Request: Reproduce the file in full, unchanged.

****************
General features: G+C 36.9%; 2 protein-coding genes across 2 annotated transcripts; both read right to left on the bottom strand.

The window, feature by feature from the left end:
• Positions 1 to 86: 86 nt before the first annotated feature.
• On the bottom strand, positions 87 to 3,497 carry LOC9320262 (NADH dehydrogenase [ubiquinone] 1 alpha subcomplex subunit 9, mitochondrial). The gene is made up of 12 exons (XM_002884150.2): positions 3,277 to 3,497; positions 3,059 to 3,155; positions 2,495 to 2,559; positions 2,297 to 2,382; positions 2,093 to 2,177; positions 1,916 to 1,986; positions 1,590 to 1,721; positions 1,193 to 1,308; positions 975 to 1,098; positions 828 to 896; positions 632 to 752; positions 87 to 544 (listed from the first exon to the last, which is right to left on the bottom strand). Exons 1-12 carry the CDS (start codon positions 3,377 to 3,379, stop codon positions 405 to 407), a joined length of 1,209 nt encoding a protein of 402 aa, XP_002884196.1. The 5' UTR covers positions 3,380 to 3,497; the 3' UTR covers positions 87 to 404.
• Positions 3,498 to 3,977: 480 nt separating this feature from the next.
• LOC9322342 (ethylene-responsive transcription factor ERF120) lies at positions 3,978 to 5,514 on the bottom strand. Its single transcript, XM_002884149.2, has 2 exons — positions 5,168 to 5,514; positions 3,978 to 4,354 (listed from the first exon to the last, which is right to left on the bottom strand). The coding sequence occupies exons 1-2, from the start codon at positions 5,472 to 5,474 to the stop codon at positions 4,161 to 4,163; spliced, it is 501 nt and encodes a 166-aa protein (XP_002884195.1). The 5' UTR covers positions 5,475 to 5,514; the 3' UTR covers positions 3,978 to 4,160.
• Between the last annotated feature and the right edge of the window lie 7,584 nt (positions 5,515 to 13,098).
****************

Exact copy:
General features: G+C 36.9%; 2 protein-coding genes across 2 annotated transcripts; both read right to left on the bottom strand.

The window, feature by feature from the left end:
• Positions 1 to 86: 86 nt before the first annotated feature.
• On the bottom strand, positions 87 to 3,497 carry LOC9320262 (NADH dehydrogenase [ubiquinone] 1 alpha subcomplex subunit 9, mitochondrial). The gene is made up of 12 exons (XM_002884150.2): positions 3,277 to 3,497; positions 3,059 to 3,155; positions 2,495 to 2,559; positions 2,297 to 2,382; positions 2,093 to 2,177; positions 1,916 to 1,986; positions 1,590 to 1,721; positions 1,193 to 1,308; positions 975 to 1,098; positions 828 to 896; positions 632 to 752; positions 87 to 544 (listed from the first exon to the last, which is right to left on the bottom strand). Exons 1-12 carry the CDS (start codon positions 3,377 to 3,379, stop codon positions 405 to 407), a joined length of 1,209 nt encoding a protein of 402 aa, XP_002884196.1. The 5' UTR covers positions 3,380 to 3,497; the 3' UTR covers positions 87 to 404.
• Positions 3,498 to 3,977: 480 nt separating this feature from the next.
• LOC9322342 (ethylene-responsive transcription factor ERF120) lies at positions 3,978 to 5,514 on the bottom strand. Its single transcript, XM_002884149.2, has 2 exons — positions 5,168 to 5,514; positions 3,978 to 4,354 (listed from the first exon to the last, which is right to left on the bottom strand). The coding sequence occupies exons 1-2, from the start codon at positions 5,472 to 5,474 to the stop codon at positions 4,161 to 4,163; spliced, it is 501 nt and encodes a 166-aa protein (XP_002884195.1). The 5' UTR covers positions 5,475 to 5,514; the 3' UTR covers positions 3,978 to 4,160.
• Between the last annotated feature and the right edge of the window lie 7,584 nt (positions 5,515 to 13,098).